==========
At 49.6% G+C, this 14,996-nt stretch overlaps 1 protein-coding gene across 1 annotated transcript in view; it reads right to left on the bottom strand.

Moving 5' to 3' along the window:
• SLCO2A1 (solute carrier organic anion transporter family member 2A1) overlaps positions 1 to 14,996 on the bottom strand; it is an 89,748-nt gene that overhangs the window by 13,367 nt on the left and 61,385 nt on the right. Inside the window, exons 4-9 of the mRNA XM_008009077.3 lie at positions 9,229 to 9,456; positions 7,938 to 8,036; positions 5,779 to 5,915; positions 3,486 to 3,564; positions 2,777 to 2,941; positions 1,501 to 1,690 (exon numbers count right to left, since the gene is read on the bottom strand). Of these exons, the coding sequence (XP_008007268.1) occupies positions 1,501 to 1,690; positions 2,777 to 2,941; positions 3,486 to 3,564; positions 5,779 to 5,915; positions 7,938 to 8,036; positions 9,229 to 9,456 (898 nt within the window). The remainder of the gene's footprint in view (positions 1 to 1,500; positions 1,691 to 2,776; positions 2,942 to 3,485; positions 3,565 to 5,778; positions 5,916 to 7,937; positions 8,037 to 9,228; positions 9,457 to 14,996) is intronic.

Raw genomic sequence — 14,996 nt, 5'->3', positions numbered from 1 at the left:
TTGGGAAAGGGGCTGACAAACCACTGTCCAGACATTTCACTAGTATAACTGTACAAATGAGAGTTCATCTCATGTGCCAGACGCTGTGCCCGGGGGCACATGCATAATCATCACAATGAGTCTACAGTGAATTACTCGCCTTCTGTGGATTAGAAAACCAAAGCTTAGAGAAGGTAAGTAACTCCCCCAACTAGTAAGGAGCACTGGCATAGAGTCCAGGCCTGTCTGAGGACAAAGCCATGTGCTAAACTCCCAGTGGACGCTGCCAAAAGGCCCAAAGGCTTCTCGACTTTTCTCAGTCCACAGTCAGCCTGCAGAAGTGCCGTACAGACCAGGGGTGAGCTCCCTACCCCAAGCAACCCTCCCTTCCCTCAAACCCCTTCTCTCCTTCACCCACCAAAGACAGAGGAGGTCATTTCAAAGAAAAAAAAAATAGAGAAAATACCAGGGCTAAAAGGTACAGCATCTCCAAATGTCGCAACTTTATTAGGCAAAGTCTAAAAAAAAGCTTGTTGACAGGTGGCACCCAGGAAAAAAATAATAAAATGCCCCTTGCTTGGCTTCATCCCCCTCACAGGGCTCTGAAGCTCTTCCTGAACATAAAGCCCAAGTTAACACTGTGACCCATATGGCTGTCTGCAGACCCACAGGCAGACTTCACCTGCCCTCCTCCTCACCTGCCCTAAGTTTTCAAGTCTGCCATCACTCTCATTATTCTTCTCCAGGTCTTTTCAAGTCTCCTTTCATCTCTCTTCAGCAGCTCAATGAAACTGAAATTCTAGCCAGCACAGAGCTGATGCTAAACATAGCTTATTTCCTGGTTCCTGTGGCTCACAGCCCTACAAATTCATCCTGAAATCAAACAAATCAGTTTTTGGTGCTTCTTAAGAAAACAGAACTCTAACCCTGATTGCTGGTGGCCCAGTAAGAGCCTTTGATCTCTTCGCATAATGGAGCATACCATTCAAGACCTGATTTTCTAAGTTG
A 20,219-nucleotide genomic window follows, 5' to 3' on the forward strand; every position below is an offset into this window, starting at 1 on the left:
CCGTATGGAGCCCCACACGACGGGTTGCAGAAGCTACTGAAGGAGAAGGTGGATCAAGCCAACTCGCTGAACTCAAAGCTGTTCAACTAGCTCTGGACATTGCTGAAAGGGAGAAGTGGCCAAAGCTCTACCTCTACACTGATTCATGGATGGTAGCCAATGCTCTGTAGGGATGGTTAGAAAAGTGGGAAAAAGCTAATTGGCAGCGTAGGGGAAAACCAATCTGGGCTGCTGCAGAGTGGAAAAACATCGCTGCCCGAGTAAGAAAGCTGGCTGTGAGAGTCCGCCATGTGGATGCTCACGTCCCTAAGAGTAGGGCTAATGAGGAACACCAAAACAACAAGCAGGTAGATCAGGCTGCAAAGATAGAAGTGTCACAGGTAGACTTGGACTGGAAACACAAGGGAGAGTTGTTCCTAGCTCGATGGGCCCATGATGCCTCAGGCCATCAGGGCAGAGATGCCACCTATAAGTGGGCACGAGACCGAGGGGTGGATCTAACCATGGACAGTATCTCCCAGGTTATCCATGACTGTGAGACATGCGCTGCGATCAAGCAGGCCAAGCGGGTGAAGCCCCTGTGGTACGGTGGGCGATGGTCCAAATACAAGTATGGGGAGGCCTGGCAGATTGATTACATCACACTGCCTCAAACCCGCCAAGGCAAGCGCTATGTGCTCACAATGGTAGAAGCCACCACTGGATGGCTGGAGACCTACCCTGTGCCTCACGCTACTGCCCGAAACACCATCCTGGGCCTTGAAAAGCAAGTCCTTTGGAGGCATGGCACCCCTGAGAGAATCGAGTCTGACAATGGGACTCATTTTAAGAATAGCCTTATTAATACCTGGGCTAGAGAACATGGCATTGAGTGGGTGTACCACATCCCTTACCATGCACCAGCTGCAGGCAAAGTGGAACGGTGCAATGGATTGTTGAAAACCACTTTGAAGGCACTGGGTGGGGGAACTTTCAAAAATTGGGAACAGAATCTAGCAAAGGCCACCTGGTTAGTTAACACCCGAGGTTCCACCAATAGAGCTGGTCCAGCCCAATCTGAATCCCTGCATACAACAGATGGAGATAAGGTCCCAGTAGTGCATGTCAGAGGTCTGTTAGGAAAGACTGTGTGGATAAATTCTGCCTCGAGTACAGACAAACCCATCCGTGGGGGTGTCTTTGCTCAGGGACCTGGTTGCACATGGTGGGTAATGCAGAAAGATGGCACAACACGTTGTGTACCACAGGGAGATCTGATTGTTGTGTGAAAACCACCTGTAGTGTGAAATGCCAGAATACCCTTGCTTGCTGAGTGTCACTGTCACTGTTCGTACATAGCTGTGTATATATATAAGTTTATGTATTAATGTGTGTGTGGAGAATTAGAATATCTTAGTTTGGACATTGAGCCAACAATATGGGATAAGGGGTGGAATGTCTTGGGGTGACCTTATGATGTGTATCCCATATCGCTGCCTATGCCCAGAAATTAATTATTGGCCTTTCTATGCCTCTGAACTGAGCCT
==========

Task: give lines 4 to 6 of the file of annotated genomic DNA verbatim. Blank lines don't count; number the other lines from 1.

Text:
Raw genomic sequence — 14,996 nt, 5'->3', positions numbered from 1 at the left:
TTGGGAAAGGGGCTGACAAACCACTGTCCAGACATTTCACTAGTATAACTGTACAAATGAGAGTTCATCTCATGTGCCAGACGCTGTGCCCGGGGGCACATGCATAATCATCACAATGAGTCTACAGTGAATTACTCGCCTTCTGTGGATTAGAAAACCAAAGCTTAGAGAAGGTAAGTAACTCCCCCAACTAGTAAGGAGCACTGGCATAGAGTCCAGGCCTGTCTGAGGACAAAGCCATGTGCTAAACTCCCAGTGGACGCTGCCAAAAGGCCCAAAGGCTTCTCGACTTTTCTCAGTCCACAGTCAGCCTGCAGAAGTGCCGTACAGACCAGGGGTGAGCTCCCTACCCCAAGCAACCCTCCCTTCCCTCAAACCCCTTCTCTCCTTCACCCACCAAAGACAGAGGAGGTCATTTCAAAGAAAAAAAAAATAGAGAAAATACCAGGGCTAAAAGGTACAGCATCTCCAAATGTCGCAACTTTATTAGGCAAAGTCTAAAAAAAAGCTTGTTGACAGGTGGCACCCAGGAAAAAAATAATAAAATGCCCCTTGCTTGGCTTCATCCCCCTCACAGGGCTCTGAAGCTCTTCCTGAACATAAAGCCCAAGTTAACACTGTGACCCATATGGCTGTCTGCAGACCCACAGGCAGACTTCACCTGCCCTCCTCCTCACCTGCCCTAAGTTTTCAAGTCTGCCATCACTCTCATTATTCTTCTCCAGGTCTTTTCAAGTCTCCTTTCATCTCTCTTCAGCAGCTCAATGAAACTGAAATTCTAGCCAGCACAGAGCTGATGCTAAACATAGCTTATTTCCTGGTTCCTGTGGCTCACAGCCCTACAAATTCATCCTGAAATCAAACAAATCAGTTTTTGGTGCTTCTTAAGAAAACAGAACTCTAACCCTGATTGCTGGTGGCCCAGTAAGAGCCTTTGATCTCTTCGCATAATGGAGCATACCATTCAAGACCTGATTTTCTAAGTTG
A 20,219-nucleotide genomic window follows, 5' to 3' on the forward strand; every position below is an offset into this window, starting at 1 on the left: